Article Processing Charges

About 50% of the survey respondents were either dissatisfied or very dissatisfied with the APCs, as shown in figure 3, and early-career members were more strongly dissatisfied. In fact, most (80%) of the respondents were committed to publishing in ASABE journals but emphasized that the APCs were a major barrier to manuscript submission. Approximately 60% of the respondents were always or sometimes deterred by the APCs. Only 34% of the respondents received financial assistance from their employer to cover APCs. In cooperation with the ASABE Board of Trustees, we are currently considering alternative APC models.

Two Ways You Can Help

Submit High-Quality Manuscripts

Continue your support of the Submit One initiative by submitting at least one manuscript to an ASABE journal this year (www.asabe.org/JournalAuthors). High-quality publications are the key to improving our JIF. The survey confirmed that too many ASABE members are submitting their research to other journals. In fact, 47.6% of the respondents had not published in an ASABE journal in the last two years. The Editorial Board is making progress toward reversing this trend.

To ensure a timely peer-review, take time to read recently published articles before submitting your manuscript. Recent publications will illustrate ways to ensure a high-quality manuscript, which aids the peer-review process. Consider submitting an idea for a perspective, frontier, or review article. Volunteer to lead a special collection of articles on a topic of interest to the memberships or the profession. The sidebar lists possible topics for special collections that were suggested by the survey respondents. Current special collections that are open for submissions are listed on the journal website (i.e., www.asabe.org/Transactions).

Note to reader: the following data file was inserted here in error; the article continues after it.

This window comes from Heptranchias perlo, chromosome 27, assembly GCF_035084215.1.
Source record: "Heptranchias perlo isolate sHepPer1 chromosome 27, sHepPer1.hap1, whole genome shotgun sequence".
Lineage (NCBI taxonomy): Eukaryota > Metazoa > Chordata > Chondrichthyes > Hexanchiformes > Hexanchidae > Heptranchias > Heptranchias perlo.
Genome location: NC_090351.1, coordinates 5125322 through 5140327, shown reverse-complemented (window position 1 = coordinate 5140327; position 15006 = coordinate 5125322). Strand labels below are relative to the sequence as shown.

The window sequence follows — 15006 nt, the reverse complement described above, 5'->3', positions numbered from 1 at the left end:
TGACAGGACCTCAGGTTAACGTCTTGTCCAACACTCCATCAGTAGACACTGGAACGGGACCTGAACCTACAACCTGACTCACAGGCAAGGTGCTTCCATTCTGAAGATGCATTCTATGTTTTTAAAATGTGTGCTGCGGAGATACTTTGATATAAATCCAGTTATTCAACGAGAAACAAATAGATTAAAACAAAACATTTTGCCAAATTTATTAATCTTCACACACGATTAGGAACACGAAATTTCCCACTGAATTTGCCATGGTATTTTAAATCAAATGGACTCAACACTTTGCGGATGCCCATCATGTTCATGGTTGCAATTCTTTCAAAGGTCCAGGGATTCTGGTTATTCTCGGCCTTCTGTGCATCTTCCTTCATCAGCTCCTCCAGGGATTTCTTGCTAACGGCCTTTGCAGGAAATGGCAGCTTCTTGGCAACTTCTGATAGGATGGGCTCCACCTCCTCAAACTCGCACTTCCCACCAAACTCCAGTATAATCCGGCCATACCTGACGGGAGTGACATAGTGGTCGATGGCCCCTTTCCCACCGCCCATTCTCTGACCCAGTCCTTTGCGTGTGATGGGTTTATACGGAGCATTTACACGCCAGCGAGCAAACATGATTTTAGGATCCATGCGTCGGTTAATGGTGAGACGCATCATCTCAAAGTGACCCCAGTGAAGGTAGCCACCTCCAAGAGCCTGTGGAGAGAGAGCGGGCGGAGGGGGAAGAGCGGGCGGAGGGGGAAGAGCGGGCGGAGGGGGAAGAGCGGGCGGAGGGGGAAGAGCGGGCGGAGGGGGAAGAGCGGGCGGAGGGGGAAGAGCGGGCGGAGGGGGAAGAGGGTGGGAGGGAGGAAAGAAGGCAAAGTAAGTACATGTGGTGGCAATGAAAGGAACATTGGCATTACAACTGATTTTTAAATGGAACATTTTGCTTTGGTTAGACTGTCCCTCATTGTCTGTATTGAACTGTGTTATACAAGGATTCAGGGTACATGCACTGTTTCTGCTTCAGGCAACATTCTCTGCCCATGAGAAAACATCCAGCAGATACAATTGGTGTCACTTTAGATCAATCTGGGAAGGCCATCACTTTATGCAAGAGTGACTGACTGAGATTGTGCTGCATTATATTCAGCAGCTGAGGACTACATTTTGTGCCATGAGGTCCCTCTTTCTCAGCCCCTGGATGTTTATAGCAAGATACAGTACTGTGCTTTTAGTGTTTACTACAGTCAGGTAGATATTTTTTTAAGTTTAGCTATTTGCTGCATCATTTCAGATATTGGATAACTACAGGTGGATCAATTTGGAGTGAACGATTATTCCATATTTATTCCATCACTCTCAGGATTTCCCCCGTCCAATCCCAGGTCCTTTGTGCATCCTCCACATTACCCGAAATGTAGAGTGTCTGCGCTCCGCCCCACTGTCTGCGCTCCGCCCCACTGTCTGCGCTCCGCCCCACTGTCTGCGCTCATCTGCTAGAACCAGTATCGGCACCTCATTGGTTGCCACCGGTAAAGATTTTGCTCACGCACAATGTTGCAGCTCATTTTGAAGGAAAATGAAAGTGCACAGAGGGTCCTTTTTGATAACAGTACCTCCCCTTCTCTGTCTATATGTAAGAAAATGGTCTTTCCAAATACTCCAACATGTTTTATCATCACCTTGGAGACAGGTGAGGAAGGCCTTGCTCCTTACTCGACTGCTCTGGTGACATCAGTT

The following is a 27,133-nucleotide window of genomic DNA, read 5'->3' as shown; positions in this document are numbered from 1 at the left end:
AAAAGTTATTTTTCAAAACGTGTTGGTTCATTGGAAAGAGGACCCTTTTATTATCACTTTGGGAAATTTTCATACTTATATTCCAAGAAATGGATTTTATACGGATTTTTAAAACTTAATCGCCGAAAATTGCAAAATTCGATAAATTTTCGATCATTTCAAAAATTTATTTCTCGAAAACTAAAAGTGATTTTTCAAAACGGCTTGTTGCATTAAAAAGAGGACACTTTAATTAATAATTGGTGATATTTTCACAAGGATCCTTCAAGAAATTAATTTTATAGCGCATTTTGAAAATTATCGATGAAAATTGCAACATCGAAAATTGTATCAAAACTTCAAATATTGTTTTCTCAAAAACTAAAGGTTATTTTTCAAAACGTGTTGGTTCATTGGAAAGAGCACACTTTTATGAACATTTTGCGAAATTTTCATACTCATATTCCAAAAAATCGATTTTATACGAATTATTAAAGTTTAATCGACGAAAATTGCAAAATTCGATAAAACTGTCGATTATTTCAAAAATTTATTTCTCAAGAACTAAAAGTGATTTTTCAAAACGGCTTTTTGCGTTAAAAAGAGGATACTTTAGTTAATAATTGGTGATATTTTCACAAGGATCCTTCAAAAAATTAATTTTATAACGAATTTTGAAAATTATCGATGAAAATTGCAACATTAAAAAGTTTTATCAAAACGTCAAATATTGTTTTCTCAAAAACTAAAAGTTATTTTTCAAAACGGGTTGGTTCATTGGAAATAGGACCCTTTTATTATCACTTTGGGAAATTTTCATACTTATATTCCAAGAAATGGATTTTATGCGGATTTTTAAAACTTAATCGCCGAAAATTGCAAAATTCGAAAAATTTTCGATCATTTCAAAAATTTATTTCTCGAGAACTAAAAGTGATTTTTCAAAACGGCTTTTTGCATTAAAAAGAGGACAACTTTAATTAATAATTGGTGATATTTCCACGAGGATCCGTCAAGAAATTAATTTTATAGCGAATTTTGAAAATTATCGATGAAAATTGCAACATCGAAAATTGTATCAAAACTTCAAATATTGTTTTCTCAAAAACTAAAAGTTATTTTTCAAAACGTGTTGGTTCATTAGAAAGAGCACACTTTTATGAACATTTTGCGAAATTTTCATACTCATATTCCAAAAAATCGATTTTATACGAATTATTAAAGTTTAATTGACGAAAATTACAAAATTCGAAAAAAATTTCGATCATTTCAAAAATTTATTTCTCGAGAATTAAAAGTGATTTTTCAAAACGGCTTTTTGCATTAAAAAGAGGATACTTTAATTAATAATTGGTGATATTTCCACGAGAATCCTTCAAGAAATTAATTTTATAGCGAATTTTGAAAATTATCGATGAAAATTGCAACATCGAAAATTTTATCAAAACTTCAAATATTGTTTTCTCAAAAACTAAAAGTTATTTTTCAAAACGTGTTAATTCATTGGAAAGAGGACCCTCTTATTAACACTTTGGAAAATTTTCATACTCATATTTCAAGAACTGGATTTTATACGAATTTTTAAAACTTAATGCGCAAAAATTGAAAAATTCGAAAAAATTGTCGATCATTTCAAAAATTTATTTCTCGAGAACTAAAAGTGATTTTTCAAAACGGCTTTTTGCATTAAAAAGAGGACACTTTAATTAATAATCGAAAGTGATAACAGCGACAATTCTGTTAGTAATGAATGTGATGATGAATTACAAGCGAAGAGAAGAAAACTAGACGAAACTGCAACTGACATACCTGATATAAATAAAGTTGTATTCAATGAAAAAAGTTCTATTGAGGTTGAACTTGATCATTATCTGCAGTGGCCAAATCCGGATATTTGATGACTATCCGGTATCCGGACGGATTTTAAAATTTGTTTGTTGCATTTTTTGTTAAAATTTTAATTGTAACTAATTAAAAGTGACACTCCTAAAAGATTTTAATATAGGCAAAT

Volunteer to Review

Another way you can help ASABE journals is by volunteering to review manuscripts. The most common cause of stalled manuscripts is the difficulty of finding qualified reviewers. All ASABE members, including post-doctoral researchers and graduate students, are welcome to sign up as manuscript reviewers (www.asabe.org/VolunteerToReview). Share your expertise, and help prospective authors improve their contributions to the scientific and engineering literature. Peer-review is critical to the publication process, and your experience as a reviewer will improve your own work!

ASABE journals are moving forward, and more developments are coming. If you have any questions or comments about our journals, please let me know. I look forward to hearing from you!

ASABE member Garey Fox, P.E., Editor-in-Chief, ASABE Journals, and Head, Department of Biological and Agricultural Engineering, North Carolina State University, Raleigh, EIC@asabe.org.

Further Reading

Fox, G., Douglas-Mankin, K. R., Muthukumarappan, K., Zhu, J., & Walker, J. C. (2019). Navigating the publication process: An ASABE journals' perspective. Transactions of the ASABE, 62(5), 1147-1153. https://doi.org/10.13031/trans.13648